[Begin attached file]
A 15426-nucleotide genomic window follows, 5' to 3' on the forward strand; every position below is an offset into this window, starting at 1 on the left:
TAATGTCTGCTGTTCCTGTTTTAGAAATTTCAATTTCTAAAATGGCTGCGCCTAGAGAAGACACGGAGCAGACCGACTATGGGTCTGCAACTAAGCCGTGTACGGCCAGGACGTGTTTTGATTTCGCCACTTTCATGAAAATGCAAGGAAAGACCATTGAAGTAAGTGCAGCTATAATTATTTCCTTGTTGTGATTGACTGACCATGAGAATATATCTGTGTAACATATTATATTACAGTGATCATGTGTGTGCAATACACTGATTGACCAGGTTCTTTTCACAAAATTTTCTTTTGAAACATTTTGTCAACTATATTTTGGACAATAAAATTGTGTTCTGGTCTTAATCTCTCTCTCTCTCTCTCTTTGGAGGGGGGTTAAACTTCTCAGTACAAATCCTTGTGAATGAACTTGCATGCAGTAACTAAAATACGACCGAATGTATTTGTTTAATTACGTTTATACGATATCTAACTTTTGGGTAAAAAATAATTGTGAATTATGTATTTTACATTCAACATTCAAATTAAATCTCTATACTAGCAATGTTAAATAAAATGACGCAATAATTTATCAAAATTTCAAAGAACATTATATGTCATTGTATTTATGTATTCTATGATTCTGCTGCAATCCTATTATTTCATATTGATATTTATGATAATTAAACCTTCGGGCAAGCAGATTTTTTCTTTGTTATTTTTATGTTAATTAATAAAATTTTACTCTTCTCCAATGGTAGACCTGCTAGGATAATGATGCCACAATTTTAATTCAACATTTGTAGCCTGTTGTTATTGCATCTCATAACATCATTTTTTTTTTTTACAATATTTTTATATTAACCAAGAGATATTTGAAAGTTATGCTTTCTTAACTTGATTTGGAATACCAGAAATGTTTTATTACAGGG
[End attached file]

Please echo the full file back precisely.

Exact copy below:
A 15426-nucleotide genomic window follows, 5' to 3' on the forward strand; every position below is an offset into this window, starting at 1 on the left:
TAATGTCTGCTGTTCCTGTTTTAGAAATTTCAATTTCTAAAATGGCTGCGCCTAGAGAAGACACGGAGCAGACCGACTATGGGTCTGCAACTAAGCCGTGTACGGCCAGGACGTGTTTTGATTTCGCCACTTTCATGAAAATGCAAGGAAAGACCATTGAAGTAAGTGCAGCTATAATTATTTCCTTGTTGTGATTGACTGACCATGAGAATATATCTGTGTAACATATTATATTACAGTGATCATGTGTGTGCAATACACTGATTGACCAGGTTCTTTTCACAAAATTTTCTTTTGAAACATTTTGTCAACTATATTTTGGACAATAAAATTGTGTTCTGGTCTTAATCTCTCTCTCTCTCTCTCTTTGGAGGGGGGTTAAACTTCTCAGTACAAATCCTTGTGAATGAACTTGCATGCAGTAACTAAAATACGACCGAATGTATTTGTTTAATTACGTTTATACGATATCTAACTTTTGGGTAAAAAATAATTGTGAATTATGTATTTTACATTCAACATTCAAATTAAATCTCTATACTAGCAATGTTAAATAAAATGACGCAATAATTTATCAAAATTTCAAAGAACATTATATGTCATTGTATTTATGTATTCTATGATTCTGCTGCAATCCTATTATTTCATATTGATATTTATGATAATTAAACCTTCGGGCAAGCAGATTTTTTCTTTGTTATTTTTATGTTAATTAATAAAATTTTACTCTTCTCCAATGGTAGACCTGCTAGGATAATGATGCCACAATTTTAATTCAACATTTGTAGCCTGTTGTTATTGCATCTCATAACATCATTTTTTTTTTTTACAATATTTTTATATTAACCAAGAGATATTTGAAAGTTATGCTTTCTTAACTTGATTTGGAATACCAGAAATGTTTTATTACAGGG